NY State Approved Indicates the status of NY State approval and if the test is orderable for NY State clients.
Evaluating patients with vasculitis, glomerulonephritis, and lymphoproliferative diseases
Evaluating patients with macroglobulinemia or myeloma in whom symptoms occur with cold exposure
Reflex Tests Lists test(s) that may or may not be performed, at an additional charge, depending on the result and interpretation of the initial test(s)
|Test ID||Reporting Name||Available Separately||Always Performed|
Testing Algorithm Delineates situation(s) when tests are added to the initial order. This includes reflex and additional tests.
If cryoglobulin has a result other than negative, then iImmunofixation will be performed at an additional charge. Positive cryoglobulins of > or =0.1 mL of precipitate will be typed once.
CRY_S: Quantitation and Qualitative Typing Precipitation at 1 Degree C.
Orderable as part of a panel or as a stand alone test. For further information see CRGSP / Cryoglobulin and Cryofibrinogen Panel, Serum and Plasma.
Reporting Name A shorter/abbreviated version of the Published Name for a test; an abbreviated test name
Specimen Type Describes the specimen type needed for testing
Specimen Required Defines the optimal specimen. This field describes the type of specimen required to perform the test and the preferred volume to complete testing. The volume allows automated processing, fastest throughput and, when indicated, repeat or reflex testing.
Collection Container/Tube: Red top
Submission Container/Tube: Plastic vial
Specimen Volume: 5 mL
1. Tube must remain at 37 degrees C.
2. Allow blood to clot at 37 degrees C.
3. Centrifuge at 37 degrees C. (Do not use a refrigerated centrifuge. If absolutely necessary, ambient temperature is acceptable.) It is very important that the specimen remain at 37 degrees C until after separation of serum from red cells.
4. Place serum into an appropriately labeled plastic vial.
Additional Information: Analysis cannot be performed with <3 mL of serum. Smaller volumes are insufficient to detect clinically important trace (mixed) cryoglobulins. Less than 3 mL will require draw of a new specimen.
Specimen Minimum Volume Defines the amount of specimen required to perform an assay once, including instrument and container dead space. Submitting the minimum specimen volume makes it impossible to repeat the test or perform confirmatory or perform reflex testing. In some situations, a minimum specimen volume may result in a QNS (quantity not sufficient) result, requiring a second specimen to be collected.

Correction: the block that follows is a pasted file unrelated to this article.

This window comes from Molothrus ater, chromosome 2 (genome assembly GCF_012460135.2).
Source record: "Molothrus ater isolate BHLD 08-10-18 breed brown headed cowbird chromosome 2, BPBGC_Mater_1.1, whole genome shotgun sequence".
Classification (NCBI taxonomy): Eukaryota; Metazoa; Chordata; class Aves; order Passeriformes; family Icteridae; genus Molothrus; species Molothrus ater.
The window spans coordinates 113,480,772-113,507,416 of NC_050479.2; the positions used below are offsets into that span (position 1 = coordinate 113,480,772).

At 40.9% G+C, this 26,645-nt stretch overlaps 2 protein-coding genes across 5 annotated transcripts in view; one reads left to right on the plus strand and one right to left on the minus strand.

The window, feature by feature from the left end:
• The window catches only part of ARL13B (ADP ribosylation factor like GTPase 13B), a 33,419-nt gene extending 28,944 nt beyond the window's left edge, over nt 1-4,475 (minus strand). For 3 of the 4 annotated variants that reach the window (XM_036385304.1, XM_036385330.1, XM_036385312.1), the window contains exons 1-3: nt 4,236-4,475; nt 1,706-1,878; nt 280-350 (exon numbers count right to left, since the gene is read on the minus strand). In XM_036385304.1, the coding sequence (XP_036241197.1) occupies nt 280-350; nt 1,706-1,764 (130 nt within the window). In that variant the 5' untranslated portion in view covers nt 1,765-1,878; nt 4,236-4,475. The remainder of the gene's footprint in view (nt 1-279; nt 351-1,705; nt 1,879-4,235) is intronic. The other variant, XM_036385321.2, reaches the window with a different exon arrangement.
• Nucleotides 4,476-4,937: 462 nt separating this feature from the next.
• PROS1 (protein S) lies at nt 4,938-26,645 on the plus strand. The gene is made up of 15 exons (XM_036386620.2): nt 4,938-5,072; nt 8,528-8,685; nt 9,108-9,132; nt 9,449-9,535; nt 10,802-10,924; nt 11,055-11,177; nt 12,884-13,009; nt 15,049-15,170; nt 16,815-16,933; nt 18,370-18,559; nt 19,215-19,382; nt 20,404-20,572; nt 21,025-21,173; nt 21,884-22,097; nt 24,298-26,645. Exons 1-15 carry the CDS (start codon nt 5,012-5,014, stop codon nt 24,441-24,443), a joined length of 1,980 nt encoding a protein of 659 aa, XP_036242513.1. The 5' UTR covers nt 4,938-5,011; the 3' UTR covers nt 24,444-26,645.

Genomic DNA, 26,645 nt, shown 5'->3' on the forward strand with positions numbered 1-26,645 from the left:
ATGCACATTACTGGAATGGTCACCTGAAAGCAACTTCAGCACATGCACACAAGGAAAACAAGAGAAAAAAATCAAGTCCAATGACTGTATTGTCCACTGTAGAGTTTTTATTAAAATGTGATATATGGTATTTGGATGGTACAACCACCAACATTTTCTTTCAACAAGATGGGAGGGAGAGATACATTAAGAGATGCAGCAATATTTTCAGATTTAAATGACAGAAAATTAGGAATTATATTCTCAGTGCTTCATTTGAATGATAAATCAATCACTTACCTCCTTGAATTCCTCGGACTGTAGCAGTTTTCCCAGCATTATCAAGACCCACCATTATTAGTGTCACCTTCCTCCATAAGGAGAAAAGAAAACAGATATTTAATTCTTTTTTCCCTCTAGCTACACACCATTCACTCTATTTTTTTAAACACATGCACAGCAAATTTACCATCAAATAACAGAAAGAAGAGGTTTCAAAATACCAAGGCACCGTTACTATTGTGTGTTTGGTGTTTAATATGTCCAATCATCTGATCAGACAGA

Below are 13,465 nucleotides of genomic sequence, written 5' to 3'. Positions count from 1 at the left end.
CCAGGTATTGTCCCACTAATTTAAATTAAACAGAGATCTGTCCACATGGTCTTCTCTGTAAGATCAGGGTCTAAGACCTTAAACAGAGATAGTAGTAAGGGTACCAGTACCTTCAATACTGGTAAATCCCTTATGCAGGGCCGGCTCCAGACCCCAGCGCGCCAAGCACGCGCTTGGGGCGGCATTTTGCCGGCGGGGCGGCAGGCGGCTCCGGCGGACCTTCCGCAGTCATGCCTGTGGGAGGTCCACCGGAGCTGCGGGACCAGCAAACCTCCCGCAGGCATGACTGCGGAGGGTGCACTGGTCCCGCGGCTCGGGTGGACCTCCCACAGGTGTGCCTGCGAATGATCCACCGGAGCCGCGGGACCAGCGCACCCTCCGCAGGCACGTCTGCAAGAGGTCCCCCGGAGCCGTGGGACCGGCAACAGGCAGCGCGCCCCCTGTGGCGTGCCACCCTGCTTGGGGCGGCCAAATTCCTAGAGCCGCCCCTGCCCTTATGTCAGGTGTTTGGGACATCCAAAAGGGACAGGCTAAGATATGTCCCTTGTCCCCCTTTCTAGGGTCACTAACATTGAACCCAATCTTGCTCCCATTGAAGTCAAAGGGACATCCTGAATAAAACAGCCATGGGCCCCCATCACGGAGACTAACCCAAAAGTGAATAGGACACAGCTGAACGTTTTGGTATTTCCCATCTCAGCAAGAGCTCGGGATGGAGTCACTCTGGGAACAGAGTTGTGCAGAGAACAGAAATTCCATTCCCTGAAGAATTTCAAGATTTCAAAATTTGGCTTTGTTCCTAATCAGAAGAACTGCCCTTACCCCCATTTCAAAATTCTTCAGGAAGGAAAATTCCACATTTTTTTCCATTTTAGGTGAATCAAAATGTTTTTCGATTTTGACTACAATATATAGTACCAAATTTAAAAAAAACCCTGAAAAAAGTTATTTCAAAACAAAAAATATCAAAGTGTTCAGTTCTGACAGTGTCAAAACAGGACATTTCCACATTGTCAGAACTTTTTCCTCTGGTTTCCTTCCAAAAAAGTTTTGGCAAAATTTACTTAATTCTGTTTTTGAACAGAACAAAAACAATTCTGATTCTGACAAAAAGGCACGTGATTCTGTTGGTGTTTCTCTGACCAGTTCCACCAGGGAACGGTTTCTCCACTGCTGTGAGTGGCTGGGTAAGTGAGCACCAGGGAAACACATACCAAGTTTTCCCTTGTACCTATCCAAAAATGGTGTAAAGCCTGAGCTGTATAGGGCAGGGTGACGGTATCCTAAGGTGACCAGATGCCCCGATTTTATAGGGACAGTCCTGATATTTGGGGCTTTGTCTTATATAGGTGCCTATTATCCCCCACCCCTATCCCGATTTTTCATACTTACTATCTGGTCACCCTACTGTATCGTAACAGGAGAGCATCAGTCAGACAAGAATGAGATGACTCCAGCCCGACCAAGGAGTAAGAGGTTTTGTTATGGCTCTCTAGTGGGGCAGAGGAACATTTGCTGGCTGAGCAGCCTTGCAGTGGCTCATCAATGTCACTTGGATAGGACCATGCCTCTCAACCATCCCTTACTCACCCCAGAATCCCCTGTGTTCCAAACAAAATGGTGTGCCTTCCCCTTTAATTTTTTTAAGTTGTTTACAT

Mild OK; Gross OK
Mild OK; Gross OK
Mild OK; Gross OK
Serum gel tube; plasma gel tube
Specimen Stability Information Provides a description of the temperatures required to transport a specimen to the laboratory. Alternate acceptable temperature(s) are also included.
Clinical Information Discusses physiology, pathophysiology, and general clinical aspects, as they relate to a laboratory test
Cryoglobulins are immunoglobulins that precipitate when cooled and dissolve when heated. Because these proteins precipitate when cooled, patients may experience symptoms when exposed to the cold. Cryoglobulins may be associated with a variety of diseases including plasma cell disorders, autoimmune diseases, and infections. Cryoglobulins may also cause erroneous results with some automated hematology instruments.
Cryoglobulins are classified as:
-Type I (monoclonal)
-Type II (mixed--2 or more immunoglobulins of which 1 is monoclonal)
-Type III (polyclonal--in which no monoclonal protein is found)
Type I cryoglobulinemia is associated with monoclonal gammopathy of undetermined significance, macroglobulinemia, or multiple myeloma.
Type II cryoglobulinemia is associated with autoimmune disorders such as vasculitis, glomerulonephritis, systemic lupus erythematosus, rheumatoid arthritis, and Sjogren's syndrome. It may be seen in infections such as hepatitis, infectious mononucleosis, cytomegalovirus, and toxoplasmosis. Type II cryoglobulinemia may also be essential, ie, occurring in the absence of underlying disease.
Type III cryoglobulinemia usually demonstrates trace levels of cryoprecipitate, may take up to 7 days to appear, and is associated with the same disease spectrum as Type II cryoglobulinemia.